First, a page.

Graduation Year

Fall 2010

Document Type

Open Access Senior Thesis

Degree Name

Bachelor of Arts



Reader 1

Nzinga Broussard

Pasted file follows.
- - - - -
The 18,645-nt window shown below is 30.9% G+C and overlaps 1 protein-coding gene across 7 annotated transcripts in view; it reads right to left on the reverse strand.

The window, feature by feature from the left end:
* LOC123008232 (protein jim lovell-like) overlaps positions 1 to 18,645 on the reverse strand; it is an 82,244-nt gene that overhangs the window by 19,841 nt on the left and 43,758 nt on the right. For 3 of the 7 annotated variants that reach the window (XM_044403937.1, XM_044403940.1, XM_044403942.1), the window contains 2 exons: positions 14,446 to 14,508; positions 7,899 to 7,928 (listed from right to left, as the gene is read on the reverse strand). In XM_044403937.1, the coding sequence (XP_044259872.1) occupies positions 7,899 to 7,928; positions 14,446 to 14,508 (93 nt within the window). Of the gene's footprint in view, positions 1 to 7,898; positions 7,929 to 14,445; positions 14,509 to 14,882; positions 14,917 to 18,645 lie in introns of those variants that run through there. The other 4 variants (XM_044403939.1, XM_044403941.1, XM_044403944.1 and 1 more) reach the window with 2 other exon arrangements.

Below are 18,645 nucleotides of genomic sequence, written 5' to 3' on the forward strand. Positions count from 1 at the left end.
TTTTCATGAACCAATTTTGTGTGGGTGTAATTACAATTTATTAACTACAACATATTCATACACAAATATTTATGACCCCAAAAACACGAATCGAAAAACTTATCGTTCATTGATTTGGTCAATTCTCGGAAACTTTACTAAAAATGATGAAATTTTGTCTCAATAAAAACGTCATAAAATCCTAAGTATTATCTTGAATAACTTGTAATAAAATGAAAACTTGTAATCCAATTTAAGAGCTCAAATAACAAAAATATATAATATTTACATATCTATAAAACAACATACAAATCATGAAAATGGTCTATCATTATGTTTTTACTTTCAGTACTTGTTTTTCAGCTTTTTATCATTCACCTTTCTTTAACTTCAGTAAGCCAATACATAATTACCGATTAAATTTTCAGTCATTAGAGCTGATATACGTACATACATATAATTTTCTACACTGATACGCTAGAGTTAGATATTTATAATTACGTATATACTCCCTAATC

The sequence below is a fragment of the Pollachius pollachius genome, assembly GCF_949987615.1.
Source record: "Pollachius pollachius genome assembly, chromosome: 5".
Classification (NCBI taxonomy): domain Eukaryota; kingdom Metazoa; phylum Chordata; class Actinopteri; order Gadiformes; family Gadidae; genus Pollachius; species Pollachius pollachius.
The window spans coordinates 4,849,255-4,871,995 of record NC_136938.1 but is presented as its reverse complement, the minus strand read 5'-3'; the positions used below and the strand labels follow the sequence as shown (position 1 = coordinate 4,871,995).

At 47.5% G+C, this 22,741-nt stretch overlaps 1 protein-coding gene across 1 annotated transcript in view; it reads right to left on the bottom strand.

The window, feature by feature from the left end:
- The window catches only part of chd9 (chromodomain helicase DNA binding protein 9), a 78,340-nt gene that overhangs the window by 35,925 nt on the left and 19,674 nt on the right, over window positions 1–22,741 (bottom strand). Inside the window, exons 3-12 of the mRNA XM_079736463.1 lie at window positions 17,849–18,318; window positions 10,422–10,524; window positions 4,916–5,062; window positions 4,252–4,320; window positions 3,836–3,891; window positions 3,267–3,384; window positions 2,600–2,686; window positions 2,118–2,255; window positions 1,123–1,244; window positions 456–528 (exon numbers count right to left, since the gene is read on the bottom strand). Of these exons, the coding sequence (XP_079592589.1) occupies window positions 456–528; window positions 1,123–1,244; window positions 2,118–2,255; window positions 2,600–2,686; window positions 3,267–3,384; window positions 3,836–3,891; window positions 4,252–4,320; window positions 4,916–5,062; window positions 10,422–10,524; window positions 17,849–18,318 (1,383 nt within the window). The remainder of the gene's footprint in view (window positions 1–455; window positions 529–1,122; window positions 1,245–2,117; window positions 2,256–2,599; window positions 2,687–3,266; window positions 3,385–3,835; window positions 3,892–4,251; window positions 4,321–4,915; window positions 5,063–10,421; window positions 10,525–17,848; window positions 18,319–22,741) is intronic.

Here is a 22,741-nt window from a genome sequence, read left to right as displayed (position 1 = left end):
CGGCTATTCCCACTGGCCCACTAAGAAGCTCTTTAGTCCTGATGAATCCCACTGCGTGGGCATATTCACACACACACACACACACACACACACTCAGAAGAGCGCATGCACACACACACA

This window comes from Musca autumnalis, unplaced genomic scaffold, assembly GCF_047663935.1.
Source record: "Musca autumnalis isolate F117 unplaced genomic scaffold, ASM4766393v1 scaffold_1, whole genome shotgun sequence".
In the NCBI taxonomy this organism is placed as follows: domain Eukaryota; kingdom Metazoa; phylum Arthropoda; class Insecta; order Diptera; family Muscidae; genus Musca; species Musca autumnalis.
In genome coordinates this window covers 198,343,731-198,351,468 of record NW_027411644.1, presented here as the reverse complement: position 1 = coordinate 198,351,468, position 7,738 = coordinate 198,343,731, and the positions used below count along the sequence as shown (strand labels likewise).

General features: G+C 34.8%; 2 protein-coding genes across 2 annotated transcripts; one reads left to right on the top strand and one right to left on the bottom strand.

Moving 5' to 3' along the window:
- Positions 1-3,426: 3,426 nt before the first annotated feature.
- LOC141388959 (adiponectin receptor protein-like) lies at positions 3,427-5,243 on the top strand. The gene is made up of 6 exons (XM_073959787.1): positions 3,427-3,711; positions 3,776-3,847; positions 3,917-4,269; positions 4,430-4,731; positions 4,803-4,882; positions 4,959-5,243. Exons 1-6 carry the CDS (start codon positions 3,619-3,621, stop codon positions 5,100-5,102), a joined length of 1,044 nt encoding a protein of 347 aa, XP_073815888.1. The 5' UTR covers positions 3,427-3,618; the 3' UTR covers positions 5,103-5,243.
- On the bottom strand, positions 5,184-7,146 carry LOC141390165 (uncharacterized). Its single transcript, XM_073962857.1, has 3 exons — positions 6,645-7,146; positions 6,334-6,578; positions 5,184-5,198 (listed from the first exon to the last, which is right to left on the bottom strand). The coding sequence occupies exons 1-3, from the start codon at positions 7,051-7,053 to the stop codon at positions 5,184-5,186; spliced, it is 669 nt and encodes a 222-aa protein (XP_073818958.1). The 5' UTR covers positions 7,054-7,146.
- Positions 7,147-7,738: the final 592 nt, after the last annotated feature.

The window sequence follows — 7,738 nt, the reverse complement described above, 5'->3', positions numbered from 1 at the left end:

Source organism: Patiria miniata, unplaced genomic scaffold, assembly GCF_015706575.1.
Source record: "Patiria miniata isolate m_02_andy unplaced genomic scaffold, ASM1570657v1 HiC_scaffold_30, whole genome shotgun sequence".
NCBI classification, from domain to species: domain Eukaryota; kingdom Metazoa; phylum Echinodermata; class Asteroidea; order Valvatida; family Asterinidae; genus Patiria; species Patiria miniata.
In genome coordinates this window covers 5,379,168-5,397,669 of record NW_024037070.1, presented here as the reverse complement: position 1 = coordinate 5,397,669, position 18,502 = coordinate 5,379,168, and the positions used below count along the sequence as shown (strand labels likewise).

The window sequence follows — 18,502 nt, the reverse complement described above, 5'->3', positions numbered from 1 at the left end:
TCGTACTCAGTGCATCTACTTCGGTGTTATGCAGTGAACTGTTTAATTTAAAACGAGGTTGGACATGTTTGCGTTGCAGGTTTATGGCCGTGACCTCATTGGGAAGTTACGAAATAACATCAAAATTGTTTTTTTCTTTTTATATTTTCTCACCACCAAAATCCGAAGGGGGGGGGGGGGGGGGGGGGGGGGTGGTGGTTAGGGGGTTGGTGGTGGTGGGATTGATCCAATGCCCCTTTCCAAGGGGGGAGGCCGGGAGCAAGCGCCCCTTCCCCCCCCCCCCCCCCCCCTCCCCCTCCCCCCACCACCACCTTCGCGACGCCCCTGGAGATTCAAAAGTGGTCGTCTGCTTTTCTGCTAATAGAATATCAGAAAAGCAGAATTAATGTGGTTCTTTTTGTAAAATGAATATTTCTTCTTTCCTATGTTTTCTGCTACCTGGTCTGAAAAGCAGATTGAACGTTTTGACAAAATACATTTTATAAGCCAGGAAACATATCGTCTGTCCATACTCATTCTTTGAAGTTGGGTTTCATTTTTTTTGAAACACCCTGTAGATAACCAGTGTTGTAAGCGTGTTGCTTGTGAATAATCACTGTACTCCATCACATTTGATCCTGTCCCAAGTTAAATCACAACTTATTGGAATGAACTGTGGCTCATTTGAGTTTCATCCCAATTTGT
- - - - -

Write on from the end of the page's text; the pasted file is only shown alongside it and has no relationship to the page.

The intention of this study is to analyze the economic impact of redeveloped Major League Baseball stadiums opened between 1991 and 2004. Using two empirical models, including an event study, this impact analysis captures the economic conditions of the cities during the opening year of the stadium, as well as the prior conditions leading up to the opening of the stadium, along with any lingering effects or gradual changes in conditions. The impact was measured in relation to the Metropolitan Statistical Areas corresponding to the 18 ballparks included, specifically looking at the impact on employment rates and per capita personal income. The common assumption is that stadium redevelopment will provide a positive impact on the surrounding community, initiating revitalization of urban neighborhoods as well as increasing job opportunities, income levels, and city revenues. While previous research on the effects of stadium development have mostly concluded that there is no positive or significant quantitative impact resulting from stadiums, this study shows that the boom of ballpark redevelopment may actually have positive effects, contrasting this prior research. With the results showing small, yet positive effects, the recent boom period may actually have been so far effective in initiating new development and revitalized culture in urban areas, and will therefore be useful in further developing future plans for modernizing and redeveloping baseball stadiums.